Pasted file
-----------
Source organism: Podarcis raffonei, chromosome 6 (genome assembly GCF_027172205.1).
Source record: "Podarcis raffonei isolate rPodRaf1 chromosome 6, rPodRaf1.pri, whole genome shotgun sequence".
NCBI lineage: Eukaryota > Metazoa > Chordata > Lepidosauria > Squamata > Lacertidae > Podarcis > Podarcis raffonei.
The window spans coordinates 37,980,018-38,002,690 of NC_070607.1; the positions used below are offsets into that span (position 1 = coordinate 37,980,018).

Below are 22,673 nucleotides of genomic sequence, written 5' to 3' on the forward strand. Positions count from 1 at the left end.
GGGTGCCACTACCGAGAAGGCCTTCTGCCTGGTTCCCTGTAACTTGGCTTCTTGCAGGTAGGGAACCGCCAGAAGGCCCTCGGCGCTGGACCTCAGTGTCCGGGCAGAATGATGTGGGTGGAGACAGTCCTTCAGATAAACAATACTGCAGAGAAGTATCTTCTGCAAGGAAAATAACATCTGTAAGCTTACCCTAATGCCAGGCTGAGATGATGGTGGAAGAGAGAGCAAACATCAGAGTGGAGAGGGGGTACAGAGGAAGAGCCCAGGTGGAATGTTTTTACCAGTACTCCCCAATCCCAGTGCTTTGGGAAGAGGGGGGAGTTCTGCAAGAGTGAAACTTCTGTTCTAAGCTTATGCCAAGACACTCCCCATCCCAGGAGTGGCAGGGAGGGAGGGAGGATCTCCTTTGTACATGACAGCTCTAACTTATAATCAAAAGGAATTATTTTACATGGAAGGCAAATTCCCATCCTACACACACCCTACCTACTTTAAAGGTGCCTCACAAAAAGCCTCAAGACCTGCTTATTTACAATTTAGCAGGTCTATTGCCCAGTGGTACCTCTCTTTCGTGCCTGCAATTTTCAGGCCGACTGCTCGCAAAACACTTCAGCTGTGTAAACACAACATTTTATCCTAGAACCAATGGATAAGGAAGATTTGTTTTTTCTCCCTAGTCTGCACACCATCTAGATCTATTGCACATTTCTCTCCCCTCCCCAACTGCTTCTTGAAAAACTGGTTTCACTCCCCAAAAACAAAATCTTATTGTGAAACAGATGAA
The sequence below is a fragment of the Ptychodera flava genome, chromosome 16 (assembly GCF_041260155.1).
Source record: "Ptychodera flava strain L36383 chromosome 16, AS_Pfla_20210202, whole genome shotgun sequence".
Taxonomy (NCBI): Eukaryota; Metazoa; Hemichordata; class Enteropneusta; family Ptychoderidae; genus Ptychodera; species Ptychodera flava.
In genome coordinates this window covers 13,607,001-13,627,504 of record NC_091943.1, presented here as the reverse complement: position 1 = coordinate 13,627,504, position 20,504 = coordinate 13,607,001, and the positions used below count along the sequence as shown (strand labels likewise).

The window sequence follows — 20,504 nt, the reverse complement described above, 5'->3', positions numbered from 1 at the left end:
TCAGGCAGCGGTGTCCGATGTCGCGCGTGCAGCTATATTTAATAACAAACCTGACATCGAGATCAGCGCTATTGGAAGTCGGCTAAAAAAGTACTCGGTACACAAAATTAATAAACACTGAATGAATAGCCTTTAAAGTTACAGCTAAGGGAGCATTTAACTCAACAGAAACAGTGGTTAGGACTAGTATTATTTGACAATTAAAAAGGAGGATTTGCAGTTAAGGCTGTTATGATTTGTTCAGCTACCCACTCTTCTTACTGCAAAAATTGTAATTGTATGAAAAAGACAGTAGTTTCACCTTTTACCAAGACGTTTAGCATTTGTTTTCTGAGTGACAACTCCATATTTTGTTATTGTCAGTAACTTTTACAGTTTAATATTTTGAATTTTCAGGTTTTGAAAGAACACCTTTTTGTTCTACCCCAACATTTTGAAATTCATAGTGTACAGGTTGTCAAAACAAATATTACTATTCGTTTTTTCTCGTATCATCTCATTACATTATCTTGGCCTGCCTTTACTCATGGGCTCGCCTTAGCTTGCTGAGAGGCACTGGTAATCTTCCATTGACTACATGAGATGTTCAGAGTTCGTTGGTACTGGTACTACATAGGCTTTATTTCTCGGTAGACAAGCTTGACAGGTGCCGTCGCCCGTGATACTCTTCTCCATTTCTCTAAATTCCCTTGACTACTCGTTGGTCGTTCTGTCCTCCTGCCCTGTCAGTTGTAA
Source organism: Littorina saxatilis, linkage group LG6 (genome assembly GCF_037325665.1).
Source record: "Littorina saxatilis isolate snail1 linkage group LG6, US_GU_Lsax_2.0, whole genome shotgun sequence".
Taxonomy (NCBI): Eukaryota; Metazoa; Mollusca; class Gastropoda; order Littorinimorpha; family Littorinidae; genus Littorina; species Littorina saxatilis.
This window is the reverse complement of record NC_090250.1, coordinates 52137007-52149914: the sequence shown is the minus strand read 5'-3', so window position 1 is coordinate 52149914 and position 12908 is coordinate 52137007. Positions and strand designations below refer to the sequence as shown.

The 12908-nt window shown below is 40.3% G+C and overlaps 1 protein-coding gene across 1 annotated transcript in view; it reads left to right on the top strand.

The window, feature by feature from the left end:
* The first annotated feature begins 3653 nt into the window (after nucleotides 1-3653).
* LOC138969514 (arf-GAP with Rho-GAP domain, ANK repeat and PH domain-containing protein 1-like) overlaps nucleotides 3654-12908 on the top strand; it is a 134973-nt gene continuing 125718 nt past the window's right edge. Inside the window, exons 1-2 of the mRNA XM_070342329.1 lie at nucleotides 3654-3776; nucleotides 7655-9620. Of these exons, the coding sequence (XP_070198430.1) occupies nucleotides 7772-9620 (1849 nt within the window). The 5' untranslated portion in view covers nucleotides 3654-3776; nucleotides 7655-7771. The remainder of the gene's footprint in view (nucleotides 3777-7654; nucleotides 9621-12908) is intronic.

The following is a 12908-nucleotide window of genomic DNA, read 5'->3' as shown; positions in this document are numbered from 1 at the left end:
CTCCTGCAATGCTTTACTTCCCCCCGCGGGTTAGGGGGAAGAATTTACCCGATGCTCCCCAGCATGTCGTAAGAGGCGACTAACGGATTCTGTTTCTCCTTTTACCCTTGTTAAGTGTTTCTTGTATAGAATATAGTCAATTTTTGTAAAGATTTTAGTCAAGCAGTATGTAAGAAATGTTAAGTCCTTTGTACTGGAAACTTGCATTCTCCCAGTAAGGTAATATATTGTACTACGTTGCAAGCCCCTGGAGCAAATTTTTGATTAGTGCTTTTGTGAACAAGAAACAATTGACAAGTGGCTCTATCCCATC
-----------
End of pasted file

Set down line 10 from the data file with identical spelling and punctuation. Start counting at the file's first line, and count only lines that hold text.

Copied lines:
In genome coordinates this window covers 13,607,001-13,627,504 of record NC_091943.1, presented here as the reverse complement: position 1 = coordinate 13,627,504, position 20,504 = coordinate 13,607,001, and the positions used below count along the sequence as shown (strand labels likewise).